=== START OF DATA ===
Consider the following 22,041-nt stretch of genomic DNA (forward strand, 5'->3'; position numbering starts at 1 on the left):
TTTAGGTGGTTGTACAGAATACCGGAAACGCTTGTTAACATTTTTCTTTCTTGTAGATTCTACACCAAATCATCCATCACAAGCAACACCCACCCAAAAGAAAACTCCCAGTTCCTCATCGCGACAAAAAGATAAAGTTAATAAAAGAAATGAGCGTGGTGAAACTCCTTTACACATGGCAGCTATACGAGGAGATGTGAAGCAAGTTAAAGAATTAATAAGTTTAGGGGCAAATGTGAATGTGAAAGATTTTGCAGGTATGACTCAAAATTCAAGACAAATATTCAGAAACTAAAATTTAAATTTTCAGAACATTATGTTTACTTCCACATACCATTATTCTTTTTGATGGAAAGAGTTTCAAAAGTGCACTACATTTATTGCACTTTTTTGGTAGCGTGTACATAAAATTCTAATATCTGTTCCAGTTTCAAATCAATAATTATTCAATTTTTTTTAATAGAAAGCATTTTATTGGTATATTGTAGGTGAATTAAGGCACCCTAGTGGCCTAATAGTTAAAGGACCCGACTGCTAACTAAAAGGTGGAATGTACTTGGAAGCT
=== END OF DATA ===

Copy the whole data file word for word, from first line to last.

Consider the following 22,041-nt stretch of genomic DNA (forward strand, 5'->3'; position numbering starts at 1 on the left):
TTTAGGTGGTTGTACAGAATACCGGAAACGCTTGTTAACATTTTTCTTTCTTGTAGATTCTACACCAAATCATCCATCACAAGCAACACCCACCCAAAAGAAAACTCCCAGTTCCTCATCGCGACAAAAAGATAAAGTTAATAAAAGAAATGAGCGTGGTGAAACTCCTTTACACATGGCAGCTATACGAGGAGATGTGAAGCAAGTTAAAGAATTAATAAGTTTAGGGGCAAATGTGAATGTGAAAGATTTTGCAGGTATGACTCAAAATTCAAGACAAATATTCAGAAACTAAAATTTAAATTTTCAGAACATTATGTTTACTTCCACATACCATTATTCTTTTTGATGGAAAGAGTTTCAAAAGTGCACTACATTTATTGCACTTTTTTGGTAGCGTGTACATAAAATTCTAATATCTGTTCCAGTTTCAAATCAATAATTATTCAATTTTTTTTAATAGAAAGCATTTTATTGGTATATTGTAGGTGAATTAAGGCACCCTAGTGGCCTAATAGTTAAAGGACCCGACTGCTAACTAAAAGGTGGAATGTACTTGGAAGCT